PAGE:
U.S. military strength is essential to a stable international security environment. Today's environment of international uncertainty and emerging threats demands an effective U.S. national security policy, one that achieves Churchill's "elements of persistence and conviction which can alone give security" and avoids the horrendous price of the "weakness of the virtuous." The effective rebuilding of U.S. military capabilities demands establishment of long-term goals and milestones to meet them, and the ability to measure progress toward these goals is essential to management of the rebuilding process
Defoe through Hardy by Richard J Dunn( Book )
1 edition published in 1976 in English and held by 1 WorldCat member library worldwide
Fighting command ( Visual )
1 edition published in 1943 in English and held by 1 WorldCat member library worldwide
A Texas Aggie who had spent several years in Japan before the war appears to be a Japanese spy, but in the end it is revealed that he is really working for the U.S., when he sacrifices his life in order to dive his plane into a Japanese aircraft carrier. "The Army hour radio program honors the new graduates of Texas A & M who are preparing to join the United States Armed Forces. Many of the school's alumni, such as Colonel Jason 'Cannonball' Craig, listen to the broadcast from their stations in the South Pacific. Radio announcer Bill Stern then tells the story of Brad Craig, Jason's son, who first attended Texas A & M in 1938: On the train to the college, Brad meets and falls for Nina Lambert, the granddaughter of chemistry professor 'Pop' Lambert. Brad has a hard time adjusting to the rigors and traditions of the military school, despite the constant counsel of his roommate, Cyanide Jenkins. Bill tells Pop that he plans to quit college and return to his home in the Philippines, but the professor convinces him to stay. Later, at a late-night pep rally, Bill meets and quickly becomes friends with two Japanese students, Matsui and Kubo. Brad and Nina date for his first two years at the college, though she and Cyanide soon fall in love. The two finally admit their true feelings to each other at a ball, but, out of loyalty to Brad, they remain only friends. As the United States prepares for war in the South Pacific, Brad receives the ire of his fellow cadets for his continuous support of the Japanese. Brad's mind is changed, however, when he sees photographs of the atrocities committed by the Japanese in China. At the beginning of his senior year, Brad is accused of helping Matsui and Kubo steal a secret formula from Pop's laboratory, though he is only pretending to be a traitor and actually gives the Japanese spies a counterfeit formula. Brad is soon forsaken by his fellow cadets, then expelled from the college. After the attack on Pearl Harbor, Brad goes to Japan, where he performs on anti-American radio broadcasts. Prior to the Japanese attack on the Solomon Islands, Brad is taken aboard a Japanese aircraft carrier, then is assigned an airplane so that he can report on the battle from the sky. Seeing his window of opportunity, Brad kills his Japanese pilot, then radios the American flyers, who include Cyanide, of the position of the Japanese fleet. The Americans win the sea battle with further help from Brad, who commits suicide by crashing his plane onto the deck of a Japanese carrier. As the Army hour radio broadcast ends, Brad is posthumously awarded the Congressional Medal of Honor for his self-sacrifice, and his father listens with pride to the ceremony"--AFI catalog, 1941-1950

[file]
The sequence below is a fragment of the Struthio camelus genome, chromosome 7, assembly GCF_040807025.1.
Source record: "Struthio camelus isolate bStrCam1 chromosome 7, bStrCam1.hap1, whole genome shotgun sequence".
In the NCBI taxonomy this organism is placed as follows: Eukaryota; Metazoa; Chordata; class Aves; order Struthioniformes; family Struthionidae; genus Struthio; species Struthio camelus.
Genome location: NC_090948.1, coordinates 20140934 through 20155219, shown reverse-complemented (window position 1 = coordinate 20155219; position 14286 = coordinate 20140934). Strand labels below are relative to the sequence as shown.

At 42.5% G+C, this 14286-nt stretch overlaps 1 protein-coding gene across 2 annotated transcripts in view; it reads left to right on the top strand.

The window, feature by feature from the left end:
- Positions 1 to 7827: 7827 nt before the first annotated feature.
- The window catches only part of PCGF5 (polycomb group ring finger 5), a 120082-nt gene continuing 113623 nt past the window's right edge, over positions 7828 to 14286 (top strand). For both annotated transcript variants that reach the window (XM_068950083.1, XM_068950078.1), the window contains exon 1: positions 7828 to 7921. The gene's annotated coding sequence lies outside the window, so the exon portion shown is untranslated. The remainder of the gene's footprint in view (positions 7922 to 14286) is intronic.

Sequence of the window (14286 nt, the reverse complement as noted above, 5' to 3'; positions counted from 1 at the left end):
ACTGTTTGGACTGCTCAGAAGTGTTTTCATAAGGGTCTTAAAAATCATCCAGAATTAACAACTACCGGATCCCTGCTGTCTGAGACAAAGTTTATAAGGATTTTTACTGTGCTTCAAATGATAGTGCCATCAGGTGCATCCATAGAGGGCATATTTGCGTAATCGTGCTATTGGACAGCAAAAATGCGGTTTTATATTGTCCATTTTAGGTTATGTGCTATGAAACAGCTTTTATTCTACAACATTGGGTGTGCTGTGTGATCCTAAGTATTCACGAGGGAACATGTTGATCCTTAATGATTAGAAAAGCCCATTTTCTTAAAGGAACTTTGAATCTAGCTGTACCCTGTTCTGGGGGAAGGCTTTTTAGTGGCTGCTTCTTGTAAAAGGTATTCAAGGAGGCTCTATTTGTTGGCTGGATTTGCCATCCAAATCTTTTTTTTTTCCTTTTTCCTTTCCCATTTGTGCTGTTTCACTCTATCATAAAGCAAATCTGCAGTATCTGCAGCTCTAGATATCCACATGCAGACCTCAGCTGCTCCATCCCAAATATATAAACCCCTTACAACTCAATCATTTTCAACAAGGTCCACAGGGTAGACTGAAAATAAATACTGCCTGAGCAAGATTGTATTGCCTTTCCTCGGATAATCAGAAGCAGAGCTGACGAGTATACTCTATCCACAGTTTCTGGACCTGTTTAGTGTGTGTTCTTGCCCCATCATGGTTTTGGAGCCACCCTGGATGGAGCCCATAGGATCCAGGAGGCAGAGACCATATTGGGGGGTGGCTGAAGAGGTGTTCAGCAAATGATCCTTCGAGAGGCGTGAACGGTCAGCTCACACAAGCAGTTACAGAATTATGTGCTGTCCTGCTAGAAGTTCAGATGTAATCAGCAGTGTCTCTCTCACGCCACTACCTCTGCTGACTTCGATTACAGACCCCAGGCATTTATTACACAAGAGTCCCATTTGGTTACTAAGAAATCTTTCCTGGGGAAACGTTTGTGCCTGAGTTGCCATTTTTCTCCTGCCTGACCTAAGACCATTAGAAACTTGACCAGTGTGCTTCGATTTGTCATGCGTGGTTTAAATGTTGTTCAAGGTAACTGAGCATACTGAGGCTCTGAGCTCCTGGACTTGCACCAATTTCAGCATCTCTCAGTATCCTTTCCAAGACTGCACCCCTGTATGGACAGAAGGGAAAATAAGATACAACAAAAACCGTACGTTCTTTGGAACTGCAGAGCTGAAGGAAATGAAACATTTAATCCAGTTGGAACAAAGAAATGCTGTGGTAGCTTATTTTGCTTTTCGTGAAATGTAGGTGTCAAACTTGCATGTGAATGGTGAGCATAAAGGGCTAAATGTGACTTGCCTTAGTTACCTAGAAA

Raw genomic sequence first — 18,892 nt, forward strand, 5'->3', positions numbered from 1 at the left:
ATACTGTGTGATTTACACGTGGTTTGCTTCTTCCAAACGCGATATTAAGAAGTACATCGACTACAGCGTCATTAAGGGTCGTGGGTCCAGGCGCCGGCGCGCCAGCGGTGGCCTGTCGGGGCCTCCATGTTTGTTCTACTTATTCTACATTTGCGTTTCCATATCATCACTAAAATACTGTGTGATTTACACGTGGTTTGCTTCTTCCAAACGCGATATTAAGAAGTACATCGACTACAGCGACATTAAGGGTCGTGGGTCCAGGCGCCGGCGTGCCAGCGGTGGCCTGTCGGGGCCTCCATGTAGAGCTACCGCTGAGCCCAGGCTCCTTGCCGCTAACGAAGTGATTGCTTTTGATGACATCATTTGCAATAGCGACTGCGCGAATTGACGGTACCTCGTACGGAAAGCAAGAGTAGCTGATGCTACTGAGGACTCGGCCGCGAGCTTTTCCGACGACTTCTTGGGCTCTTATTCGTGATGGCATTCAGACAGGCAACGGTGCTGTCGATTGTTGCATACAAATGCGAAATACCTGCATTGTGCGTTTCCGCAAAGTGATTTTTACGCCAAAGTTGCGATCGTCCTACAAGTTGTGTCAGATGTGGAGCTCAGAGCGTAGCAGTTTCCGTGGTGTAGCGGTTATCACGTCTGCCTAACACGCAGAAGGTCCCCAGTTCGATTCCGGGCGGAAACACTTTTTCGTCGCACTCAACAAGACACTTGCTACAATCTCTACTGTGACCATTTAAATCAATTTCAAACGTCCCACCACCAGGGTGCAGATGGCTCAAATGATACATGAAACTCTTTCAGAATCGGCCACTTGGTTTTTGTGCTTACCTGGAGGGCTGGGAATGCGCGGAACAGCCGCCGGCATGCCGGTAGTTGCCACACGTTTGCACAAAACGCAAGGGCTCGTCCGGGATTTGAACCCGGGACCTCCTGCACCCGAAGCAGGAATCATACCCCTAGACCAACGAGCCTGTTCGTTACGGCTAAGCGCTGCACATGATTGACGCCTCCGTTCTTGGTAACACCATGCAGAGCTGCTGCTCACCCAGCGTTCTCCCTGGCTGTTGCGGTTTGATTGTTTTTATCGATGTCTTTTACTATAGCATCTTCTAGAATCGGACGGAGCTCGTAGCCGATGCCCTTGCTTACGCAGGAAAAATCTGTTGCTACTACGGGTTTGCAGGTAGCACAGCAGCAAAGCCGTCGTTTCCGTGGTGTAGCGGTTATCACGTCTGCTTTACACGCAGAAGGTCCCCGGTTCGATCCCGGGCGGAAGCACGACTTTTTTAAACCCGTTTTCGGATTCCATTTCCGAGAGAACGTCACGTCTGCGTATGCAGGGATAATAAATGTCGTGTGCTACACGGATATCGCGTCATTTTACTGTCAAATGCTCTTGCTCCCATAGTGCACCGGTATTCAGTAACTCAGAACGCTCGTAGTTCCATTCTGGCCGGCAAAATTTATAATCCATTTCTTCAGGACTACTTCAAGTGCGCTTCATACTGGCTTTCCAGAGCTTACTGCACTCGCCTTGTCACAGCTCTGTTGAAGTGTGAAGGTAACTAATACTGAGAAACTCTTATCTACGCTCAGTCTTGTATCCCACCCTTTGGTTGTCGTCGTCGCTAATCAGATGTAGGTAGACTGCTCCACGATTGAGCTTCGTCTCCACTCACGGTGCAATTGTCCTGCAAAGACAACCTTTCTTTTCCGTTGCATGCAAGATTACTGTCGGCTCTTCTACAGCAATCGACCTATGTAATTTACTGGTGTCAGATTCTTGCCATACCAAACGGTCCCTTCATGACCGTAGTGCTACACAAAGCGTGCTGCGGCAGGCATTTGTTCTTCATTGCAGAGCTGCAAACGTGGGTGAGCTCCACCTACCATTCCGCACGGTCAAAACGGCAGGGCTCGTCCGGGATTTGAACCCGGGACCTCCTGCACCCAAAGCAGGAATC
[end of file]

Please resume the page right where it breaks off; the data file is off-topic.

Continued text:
Feast of Our Lady of Philermo by Richard J Dunn( Book )
1 edition published in 2004 in English and held by 1 WorldCat member library worldwide
The English novel : 20th century criticism. 1 Defoe through Hardy ( Book )
1 edition published in 1976 in English and held by 1 WorldCat member library worldwide
Operational implications of laser weapons by Richard J Dunn( Book )
1 edition published in 2005 in English and held by 1 WorldCat member library worldwide
 
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English (46)